The amount to be borrowed will be passed on to the states as a back-to-back loan in lieu of GST compensation cess releases, the ministry said in an official statement.
The decision comes after the GST Council failed to reach a consensus on the Centre’s proposal of states borrowing against future GST collections to make up for the shortfall.
“Under the special window, the estimated shortfall of Rs 1.1 lakh crore (assuming all states join) will be borrowed by government of India in appropriate tranches,” the ministry said.
Under option-I states were to be provided a special window of borrowing of Rs 1.1 lakh crore, and over and above that, an authorisation for additional open market borrowings of 0.5 per cent of their GSDP (gross state domestic product).
In addition, states are also eligible to carry forward their unutilised borrowing space to the next financial year.
A slowdown in the economy since last fiscal has resulted in a drop in GST collections, upsetting the budgets of states which had given up their right to levy local taxes such as sales tax or VAT when GST was introduced in July 2017.
The Centre had in August given two options to the states — to borrow either Rs 97,000 crore from a special window facilitated by the Reserve Bank of India (RBI) or Rs 2.35 lakh crore from the market. It had also proposed extending the compensation cess levied on luxury, demerit and sin goods beyond 2022 to repay the borrowing.
However, some opposition states were at loggerheads with the Centre over the compensation issue.
The ministry further noted that Centre’s borrowing will not have any impact on fiscal deficit. The amounts will be reflected as capital receipts of the state governments and as part of financing of its respective fiscal deficits. It will also avoid differential rates of interest that individual states may be charged for their respective SDLs, it said.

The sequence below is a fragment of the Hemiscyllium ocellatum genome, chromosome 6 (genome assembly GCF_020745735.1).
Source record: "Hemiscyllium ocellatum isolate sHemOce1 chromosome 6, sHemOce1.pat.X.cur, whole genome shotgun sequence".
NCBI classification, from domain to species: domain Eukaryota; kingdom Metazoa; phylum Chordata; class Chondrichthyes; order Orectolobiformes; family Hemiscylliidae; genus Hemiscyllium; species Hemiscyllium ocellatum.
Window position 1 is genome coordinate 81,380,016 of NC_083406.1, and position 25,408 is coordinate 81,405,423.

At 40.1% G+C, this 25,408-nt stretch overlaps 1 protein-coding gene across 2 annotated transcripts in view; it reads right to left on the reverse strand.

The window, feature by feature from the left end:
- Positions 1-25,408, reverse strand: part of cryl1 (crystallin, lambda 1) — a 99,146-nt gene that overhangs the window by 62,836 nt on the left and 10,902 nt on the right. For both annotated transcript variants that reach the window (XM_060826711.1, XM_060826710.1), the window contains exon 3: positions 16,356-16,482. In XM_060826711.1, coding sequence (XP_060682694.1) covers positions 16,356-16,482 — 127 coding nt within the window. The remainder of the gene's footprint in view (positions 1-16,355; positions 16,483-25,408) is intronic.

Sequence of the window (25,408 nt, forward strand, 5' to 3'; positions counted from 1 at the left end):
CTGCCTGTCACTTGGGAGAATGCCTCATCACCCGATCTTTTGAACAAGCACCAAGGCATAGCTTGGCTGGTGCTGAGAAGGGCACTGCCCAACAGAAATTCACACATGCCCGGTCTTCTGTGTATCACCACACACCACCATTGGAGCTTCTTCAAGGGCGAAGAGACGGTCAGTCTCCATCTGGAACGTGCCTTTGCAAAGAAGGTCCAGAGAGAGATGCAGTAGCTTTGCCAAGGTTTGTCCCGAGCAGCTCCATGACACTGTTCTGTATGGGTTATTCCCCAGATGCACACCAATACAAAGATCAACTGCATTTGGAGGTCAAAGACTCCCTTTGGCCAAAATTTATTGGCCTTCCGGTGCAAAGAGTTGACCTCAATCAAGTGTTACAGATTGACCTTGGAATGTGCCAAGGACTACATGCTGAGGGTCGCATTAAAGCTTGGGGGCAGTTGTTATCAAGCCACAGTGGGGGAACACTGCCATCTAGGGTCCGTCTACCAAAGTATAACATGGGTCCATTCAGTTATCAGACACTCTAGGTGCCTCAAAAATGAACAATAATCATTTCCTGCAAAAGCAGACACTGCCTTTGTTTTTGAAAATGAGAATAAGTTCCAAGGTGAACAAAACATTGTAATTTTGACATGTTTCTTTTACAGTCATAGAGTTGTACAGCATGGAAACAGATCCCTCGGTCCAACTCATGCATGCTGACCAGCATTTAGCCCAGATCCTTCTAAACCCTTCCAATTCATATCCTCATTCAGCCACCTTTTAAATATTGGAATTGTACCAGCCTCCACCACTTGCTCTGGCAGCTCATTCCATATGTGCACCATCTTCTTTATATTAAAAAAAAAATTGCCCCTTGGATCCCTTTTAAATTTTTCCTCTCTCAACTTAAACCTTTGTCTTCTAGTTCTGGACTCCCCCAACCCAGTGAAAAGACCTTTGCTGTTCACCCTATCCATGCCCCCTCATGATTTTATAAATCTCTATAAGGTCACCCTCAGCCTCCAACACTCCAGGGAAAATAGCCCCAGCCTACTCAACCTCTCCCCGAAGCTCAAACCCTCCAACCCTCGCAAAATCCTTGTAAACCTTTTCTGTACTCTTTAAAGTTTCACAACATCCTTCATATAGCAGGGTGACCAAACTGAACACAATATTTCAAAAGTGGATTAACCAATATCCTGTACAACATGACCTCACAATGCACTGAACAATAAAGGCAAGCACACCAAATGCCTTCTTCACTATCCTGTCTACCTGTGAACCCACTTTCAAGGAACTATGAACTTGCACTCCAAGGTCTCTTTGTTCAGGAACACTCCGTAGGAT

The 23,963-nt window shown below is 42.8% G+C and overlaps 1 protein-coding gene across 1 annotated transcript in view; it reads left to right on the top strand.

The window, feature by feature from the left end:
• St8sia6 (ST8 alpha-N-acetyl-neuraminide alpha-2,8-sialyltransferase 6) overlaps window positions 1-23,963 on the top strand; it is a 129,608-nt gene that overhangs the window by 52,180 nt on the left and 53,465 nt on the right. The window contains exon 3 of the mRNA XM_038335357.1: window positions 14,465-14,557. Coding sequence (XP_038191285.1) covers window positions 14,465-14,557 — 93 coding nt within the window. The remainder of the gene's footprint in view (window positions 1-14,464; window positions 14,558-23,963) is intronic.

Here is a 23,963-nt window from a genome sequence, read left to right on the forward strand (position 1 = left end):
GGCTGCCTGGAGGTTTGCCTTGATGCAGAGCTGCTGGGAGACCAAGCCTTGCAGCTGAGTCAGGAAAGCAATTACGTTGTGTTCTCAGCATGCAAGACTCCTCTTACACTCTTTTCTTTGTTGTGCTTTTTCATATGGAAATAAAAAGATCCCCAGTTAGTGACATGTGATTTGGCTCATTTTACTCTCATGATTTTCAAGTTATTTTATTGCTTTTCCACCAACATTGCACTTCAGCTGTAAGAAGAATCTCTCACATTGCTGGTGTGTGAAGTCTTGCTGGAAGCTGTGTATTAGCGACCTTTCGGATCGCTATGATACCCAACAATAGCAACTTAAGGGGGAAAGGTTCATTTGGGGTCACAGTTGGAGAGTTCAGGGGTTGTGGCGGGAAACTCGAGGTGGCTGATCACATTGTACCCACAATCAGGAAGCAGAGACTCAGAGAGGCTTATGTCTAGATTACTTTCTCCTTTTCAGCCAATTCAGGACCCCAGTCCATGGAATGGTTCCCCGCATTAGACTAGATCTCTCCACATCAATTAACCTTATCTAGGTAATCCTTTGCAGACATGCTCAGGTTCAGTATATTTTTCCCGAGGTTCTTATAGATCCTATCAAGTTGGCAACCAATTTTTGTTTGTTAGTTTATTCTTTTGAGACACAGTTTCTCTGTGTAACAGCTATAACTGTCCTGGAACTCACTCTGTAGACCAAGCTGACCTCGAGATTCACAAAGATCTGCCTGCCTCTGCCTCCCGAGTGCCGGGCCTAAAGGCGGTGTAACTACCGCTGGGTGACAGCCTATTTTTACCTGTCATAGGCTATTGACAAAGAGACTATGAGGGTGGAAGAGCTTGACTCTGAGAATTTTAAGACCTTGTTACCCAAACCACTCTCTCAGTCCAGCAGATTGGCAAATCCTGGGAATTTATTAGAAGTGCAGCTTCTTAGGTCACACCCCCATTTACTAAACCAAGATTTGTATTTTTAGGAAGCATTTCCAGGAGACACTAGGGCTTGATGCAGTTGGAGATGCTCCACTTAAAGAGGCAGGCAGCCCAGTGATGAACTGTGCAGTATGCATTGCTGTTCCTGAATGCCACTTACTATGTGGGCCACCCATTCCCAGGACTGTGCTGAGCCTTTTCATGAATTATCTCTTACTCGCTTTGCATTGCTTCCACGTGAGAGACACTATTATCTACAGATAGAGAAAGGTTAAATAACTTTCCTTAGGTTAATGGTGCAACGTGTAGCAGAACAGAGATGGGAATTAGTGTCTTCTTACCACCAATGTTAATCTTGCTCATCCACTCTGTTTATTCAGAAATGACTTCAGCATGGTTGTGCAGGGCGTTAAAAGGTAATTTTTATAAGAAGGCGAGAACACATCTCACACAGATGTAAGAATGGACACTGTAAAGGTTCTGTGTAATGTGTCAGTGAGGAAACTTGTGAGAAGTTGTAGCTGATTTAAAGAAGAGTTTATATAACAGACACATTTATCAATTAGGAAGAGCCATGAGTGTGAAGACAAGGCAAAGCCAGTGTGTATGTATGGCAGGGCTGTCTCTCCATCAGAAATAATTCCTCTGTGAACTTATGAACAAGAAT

“The states that get the benefit from the special window are likely to borrow a considerably lesser amount from the additional borrowing facility of 2 per cent of GSDP (from 3 per cent to 5 per cent) under the Aatmanirbhar Package,” the statement said.
After the GST meeting on Monday, finance minister Nirmala Sitharaman had said the Centre cannot borrow and pay states for the shortfall as it would lead to rise in bond yields, resulting in rise in borrowing costs for the government and the private sector.
“If there are states which want to borrow we will facilitate and I have also kept completely the option open for states to come and talk. If they have any questions, I ready to engage with them,” she had said.
Earlier this week, the finance ministry had stated that 21 states have accepted one of the two borrowing options suggested by the Centre.
(With agency inputs)